Justice Anthony Kennedy, who many expect to be the swing vote in this case, questioned both sides aggressively. Kennedy asked Clement why the company couldn't just choose not to provide health insurance at all, pay a tax and then raise salaries to allow employees to purchase health care on their own. Assuming that would be a financial "wash," Kennedy asked Clement, "Then what would your case be?"

"How would we consider the rights of employees?" Kennedy asked. "The employees may not believe … in the religious beliefs of the employer."

Justice Antonin Scalia alternatively asked why the government couldn't simply pay for the "three or four" kinds of birth control that some religious employers consider to be "abortifacients" -- namely, the morning-after pill and intrauterine devices. "That's not terribly expensive, is it?" he asked.

The administration's attorney, Solicitor General Donald Verrilli Jr., said federal and state laws "don't consider these particular forms of contraception to be abortion." He said the government respected different beliefs on the subject, but noted that the some 2 million women who take those forms of birth control don't believe they are "engaged in abortion."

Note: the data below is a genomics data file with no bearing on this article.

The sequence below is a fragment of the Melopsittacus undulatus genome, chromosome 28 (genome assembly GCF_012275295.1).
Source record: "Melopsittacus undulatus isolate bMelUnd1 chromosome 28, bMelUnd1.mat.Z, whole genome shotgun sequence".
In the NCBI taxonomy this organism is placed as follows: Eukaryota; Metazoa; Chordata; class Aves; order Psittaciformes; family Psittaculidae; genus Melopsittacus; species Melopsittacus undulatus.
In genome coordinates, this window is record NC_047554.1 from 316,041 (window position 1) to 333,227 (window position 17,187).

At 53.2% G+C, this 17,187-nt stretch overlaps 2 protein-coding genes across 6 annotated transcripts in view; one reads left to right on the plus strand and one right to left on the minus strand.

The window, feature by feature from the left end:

Kennedy also questioned Verrilli as to why the Department of Health and Human Services had granted accommodations on the contraception coverage rule -- but not other parts of the Affordable Care Act -- to religiously affiliated nonprofits if the government had a compelling interest in providing birth control coverage to all women.

"It must have been because the health care coverage was not that important," Kennedy said.

Some justices also asked whether for-profit corporations had the right to claim religious freedom exemptions to any federal laws.

"How does a corporation exercise religion?" Sotomayor asked.

Justice Samuel Alito proposed a hypothetical of whether a Jewish or Muslim butcher would be able to provide kosher or halal meats, if the butcher's shop was formed as a corporation and Congress outlawed such techniques as a form of animal cruelty.

Verrilli said that in that case, individual customers would have standing to challenge the law, and the butcher might be able to step in in order to argue on their behalf.